Streets of the City

Barely 200 years ago, most of our nation’s cities weren’t even on the map – because they didn’t exist!

In contrast, the Old World cities of Europe have changed so little during that time that today’s travelers could find their way around London, Paris, or Moscow with a map form the 1700s, but that is not the case here in North America.

Genuine original color lithographed 1920 fold-out map of Geneva, Switzerland, printed more than 97 years ago.

Genuine original color lithographed 1920 fold-out map of Geneva, Switzerland, printed more than 97 years ago.

The recent development of our cites out of the primeval wilderness mirrors our country’s dynamic history and adds a whole new dimension to the enjoyable hobby of map collecting.

Maps of the larger east coast cities began to appear in atlases around the time of the Revolution and were a regular feature by the mid-19th century. Even a casual observer would be struck by how “orderly” the street plan of many American cities appeared – in contrast to the “haphazard” layout of cities across the Atlantic. History favored us in that one respect at least; our early urban planners took pains to lay out our cities and an organized way. There are countless examples, among cities large and small: New York; Washington, D.C.; San Francisco; Salt Lake City; Lawrence, Massachusetts; Casper, Wyoming; and Muskogee, Oklahoma.

Original 1918 Map BROOKLYN New York City Streetcar Ferry Railroad Lines Bridges

Original 1895 antique color lithographed street plan of San Francisco, printed more than 120 years ago.

(Left) Original 1918 Map BROOKLYN New York City Streetcar Ferry Railroad Lines Bridges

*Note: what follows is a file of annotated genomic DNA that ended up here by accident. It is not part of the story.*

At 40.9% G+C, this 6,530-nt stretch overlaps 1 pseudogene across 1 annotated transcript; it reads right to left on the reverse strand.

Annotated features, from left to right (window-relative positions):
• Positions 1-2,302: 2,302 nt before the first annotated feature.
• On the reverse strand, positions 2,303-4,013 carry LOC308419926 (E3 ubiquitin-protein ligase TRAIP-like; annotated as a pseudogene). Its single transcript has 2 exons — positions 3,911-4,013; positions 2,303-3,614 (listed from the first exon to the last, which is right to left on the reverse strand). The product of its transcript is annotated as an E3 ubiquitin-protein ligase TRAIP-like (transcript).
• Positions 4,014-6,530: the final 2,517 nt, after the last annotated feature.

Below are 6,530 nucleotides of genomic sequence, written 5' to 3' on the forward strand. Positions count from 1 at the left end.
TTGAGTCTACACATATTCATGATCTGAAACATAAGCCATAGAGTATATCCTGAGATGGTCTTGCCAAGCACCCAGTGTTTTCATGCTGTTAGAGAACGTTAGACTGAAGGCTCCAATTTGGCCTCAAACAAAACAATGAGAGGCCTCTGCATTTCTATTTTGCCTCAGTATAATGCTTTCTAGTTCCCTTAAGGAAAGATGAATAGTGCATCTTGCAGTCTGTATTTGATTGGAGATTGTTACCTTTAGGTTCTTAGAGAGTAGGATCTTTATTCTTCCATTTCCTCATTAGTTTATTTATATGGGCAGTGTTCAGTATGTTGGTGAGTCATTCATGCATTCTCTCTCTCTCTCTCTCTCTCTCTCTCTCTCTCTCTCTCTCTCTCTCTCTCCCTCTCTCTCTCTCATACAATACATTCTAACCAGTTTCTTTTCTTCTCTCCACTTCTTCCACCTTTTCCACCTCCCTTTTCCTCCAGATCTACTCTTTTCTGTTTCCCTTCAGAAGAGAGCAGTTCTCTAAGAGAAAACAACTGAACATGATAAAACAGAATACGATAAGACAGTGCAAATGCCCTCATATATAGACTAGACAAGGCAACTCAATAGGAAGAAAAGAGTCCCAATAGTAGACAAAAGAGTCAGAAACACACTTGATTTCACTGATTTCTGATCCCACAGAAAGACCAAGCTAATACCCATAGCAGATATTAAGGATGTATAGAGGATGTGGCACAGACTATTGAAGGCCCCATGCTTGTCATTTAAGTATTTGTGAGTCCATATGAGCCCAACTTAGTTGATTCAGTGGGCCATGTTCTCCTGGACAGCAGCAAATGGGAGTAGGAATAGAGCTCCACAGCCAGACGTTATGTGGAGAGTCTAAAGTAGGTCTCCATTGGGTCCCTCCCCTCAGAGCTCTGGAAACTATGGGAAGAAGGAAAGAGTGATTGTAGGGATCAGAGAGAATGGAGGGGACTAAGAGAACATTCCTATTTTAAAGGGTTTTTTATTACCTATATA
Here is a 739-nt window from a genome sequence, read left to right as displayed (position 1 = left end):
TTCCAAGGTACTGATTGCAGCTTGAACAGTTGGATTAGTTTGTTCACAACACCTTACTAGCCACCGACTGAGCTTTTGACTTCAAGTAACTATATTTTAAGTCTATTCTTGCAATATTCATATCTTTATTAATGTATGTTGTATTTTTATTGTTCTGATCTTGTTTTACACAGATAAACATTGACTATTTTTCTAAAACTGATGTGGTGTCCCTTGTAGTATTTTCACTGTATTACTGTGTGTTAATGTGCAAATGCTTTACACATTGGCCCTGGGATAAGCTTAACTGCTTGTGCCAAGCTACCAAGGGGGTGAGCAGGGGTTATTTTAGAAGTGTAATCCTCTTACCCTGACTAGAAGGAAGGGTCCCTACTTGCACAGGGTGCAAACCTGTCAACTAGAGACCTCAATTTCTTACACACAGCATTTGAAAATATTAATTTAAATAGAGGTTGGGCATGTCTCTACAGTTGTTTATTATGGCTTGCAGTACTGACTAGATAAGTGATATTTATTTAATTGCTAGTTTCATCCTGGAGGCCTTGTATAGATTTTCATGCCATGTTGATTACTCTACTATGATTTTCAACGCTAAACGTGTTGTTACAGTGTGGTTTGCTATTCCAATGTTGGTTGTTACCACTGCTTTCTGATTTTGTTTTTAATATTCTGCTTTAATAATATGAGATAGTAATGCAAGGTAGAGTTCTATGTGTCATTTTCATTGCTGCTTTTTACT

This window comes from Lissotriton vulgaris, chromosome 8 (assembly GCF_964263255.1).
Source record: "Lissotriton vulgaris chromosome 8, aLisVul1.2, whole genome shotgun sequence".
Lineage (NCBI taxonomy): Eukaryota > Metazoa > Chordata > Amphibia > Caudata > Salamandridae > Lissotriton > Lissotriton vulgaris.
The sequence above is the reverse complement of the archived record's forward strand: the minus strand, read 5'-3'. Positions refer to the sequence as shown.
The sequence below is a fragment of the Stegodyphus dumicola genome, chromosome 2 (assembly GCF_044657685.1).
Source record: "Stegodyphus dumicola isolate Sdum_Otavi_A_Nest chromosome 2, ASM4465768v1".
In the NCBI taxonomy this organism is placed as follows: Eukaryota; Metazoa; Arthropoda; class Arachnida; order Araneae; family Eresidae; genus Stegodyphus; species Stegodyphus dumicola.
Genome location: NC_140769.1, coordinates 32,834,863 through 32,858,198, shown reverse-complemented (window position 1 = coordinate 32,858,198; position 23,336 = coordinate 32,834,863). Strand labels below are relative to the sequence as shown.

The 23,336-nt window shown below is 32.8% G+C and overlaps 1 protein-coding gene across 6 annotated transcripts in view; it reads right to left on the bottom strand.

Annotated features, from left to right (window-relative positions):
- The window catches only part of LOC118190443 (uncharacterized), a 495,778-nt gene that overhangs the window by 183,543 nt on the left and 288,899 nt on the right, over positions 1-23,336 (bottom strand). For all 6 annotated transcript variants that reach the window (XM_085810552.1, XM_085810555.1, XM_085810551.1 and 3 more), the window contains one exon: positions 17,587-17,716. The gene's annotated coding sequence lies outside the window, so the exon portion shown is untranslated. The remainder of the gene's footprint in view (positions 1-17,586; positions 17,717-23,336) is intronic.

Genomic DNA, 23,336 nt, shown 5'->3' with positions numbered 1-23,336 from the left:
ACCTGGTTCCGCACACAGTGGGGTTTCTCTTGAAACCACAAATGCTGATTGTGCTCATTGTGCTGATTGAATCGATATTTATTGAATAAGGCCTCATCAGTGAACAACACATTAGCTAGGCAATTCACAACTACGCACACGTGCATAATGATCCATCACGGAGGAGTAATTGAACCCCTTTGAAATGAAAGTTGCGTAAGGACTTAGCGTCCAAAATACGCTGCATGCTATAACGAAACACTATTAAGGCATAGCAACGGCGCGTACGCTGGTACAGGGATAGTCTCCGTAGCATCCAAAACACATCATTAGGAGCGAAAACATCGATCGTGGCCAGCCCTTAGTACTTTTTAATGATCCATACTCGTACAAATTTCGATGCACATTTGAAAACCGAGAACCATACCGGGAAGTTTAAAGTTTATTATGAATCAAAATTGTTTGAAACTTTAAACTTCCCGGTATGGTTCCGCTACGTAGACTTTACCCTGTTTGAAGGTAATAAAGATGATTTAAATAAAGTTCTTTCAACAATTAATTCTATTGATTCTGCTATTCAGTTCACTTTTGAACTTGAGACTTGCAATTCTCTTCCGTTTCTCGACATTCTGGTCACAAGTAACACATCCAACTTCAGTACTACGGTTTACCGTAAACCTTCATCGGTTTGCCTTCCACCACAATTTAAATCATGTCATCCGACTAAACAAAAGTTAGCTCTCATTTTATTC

(Right) Original 1895 antique color lithographed street plan of San Francisco, printed more than 120 years ago.

Even Boston, one of our oldest cites, and a city which does have some twisty streets, shows this evolutionary process. A city plan from an atlas published by the Society for the Diffusion of Useful Knowledge in London shows the Massachusetts in the 1830s and locates streets, wharves and public buildings. The area today known as the Back Bay is part of the Charles River estuary on the map. But 30 years later Samuel Augustus Mitchell, Jr., of Philadelphia, published a map of Boston showing the Back Bay filed in – in an organized, grid-like style. In characteristic Mitchell style, the map is hand colored and graced with a grapevine border.

Smaller towns came into their own during the late 1800s when publishers started putting out county atlases, typically showing these towns and villages in large enough scale to provide detail on individual residences and local businesses. Today, these maps are not only interesting in their own right as collectibles, they are also of inestimable use to the historian and those doing genealogical research.

Besides the atlas makers, other publishers have been quick to satisfy the public’s appetite for urban plans. Sometimes these maps were an advertising giveaway. Private businesses would publish a map to promote their product or service, and chambers of commerce early discovered the benefit of using a map to promote the scenic and economic attractions of their cities and towns.